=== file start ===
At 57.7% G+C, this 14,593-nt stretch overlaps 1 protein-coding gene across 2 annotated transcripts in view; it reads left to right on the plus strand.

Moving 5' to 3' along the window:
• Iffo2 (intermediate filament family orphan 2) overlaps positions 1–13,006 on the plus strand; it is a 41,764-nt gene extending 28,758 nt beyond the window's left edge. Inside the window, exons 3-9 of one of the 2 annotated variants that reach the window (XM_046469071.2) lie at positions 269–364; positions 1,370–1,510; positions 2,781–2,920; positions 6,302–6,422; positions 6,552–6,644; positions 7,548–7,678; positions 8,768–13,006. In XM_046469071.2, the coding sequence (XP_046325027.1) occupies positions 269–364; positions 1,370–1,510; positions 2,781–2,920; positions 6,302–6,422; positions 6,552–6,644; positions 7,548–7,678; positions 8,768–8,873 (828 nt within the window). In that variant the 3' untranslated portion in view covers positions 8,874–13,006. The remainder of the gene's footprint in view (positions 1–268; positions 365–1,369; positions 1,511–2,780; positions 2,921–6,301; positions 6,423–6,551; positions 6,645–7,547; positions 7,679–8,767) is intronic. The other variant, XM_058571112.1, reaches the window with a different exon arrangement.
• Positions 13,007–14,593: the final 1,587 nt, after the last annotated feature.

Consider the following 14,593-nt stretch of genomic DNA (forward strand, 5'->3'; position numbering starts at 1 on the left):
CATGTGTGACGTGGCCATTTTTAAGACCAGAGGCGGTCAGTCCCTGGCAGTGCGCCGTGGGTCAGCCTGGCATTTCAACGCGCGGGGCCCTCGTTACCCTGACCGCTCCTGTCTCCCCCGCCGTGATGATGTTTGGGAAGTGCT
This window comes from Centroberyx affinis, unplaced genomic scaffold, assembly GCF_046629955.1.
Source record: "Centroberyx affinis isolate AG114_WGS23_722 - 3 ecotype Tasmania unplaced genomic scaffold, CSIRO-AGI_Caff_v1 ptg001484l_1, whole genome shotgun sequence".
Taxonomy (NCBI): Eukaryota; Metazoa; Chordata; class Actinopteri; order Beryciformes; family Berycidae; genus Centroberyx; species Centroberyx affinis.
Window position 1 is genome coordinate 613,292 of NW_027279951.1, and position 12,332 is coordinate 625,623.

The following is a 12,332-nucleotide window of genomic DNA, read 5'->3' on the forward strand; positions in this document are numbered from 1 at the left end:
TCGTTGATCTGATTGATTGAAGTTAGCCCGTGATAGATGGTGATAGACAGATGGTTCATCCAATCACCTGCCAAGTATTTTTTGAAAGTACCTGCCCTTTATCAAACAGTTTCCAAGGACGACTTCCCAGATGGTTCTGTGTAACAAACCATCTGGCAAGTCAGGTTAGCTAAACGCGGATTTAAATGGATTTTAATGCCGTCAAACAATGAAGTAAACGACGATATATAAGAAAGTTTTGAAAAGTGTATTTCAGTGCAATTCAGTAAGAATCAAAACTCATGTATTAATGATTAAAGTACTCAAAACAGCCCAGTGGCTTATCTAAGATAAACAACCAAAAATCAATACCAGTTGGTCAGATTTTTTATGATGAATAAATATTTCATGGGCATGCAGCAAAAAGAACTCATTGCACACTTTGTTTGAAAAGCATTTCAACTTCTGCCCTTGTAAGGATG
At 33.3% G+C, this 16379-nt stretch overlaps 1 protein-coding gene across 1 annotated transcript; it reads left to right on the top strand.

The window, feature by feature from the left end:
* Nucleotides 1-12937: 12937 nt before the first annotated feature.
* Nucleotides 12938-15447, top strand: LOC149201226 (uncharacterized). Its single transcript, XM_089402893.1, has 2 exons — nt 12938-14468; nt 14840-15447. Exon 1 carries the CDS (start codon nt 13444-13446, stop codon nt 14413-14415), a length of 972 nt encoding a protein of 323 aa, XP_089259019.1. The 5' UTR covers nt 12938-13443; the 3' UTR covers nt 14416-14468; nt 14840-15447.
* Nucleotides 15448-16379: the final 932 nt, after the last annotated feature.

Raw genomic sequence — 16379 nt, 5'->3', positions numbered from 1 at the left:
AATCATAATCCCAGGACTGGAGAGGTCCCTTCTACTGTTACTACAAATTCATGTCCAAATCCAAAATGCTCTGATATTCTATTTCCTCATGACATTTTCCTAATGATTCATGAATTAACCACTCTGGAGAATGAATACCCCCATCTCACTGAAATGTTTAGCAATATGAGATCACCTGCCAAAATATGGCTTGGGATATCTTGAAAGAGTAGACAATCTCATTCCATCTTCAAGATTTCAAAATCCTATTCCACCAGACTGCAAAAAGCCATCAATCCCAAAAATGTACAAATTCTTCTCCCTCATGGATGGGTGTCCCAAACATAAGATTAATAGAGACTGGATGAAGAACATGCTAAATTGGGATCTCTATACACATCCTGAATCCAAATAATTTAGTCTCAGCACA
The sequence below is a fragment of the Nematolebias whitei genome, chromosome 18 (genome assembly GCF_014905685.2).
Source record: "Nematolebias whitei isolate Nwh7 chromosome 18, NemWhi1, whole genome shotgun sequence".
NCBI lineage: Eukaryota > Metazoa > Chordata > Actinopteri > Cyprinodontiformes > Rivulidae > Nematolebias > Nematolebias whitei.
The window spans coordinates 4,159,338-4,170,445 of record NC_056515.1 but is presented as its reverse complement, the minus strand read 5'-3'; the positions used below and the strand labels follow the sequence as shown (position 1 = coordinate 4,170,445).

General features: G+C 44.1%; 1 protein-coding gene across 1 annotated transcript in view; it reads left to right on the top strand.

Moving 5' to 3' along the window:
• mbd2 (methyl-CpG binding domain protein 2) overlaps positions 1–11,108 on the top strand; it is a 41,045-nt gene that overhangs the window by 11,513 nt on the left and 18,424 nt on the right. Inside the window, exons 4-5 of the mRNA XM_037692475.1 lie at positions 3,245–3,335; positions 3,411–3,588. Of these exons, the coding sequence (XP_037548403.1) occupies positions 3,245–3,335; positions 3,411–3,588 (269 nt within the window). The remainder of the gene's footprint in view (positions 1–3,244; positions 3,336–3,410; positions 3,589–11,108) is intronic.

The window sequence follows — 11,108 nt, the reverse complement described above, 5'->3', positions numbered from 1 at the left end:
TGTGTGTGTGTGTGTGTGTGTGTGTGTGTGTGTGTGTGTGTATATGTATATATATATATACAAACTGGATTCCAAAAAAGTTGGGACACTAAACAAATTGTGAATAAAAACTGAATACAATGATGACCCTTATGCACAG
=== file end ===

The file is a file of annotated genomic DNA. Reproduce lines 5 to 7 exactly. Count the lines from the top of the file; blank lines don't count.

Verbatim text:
Consider the following 14,593-nt stretch of genomic DNA (forward strand, 5'->3'; position numbering starts at 1 on the left):
CATGTGTGACGTGGCCATTTTTAAGACCAGAGGCGGTCAGTCCCTGGCAGTGCGCCGTGGGTCAGCCTGGCATTTCAACGCGCGGGGCCCTCGTTACCCTGACCGCTCCTGTCTCCCCCGCCGTGATGATGTTTGGGAAGTGCT
This window comes from Centroberyx affinis, unplaced genomic scaffold, assembly GCF_046629955.1.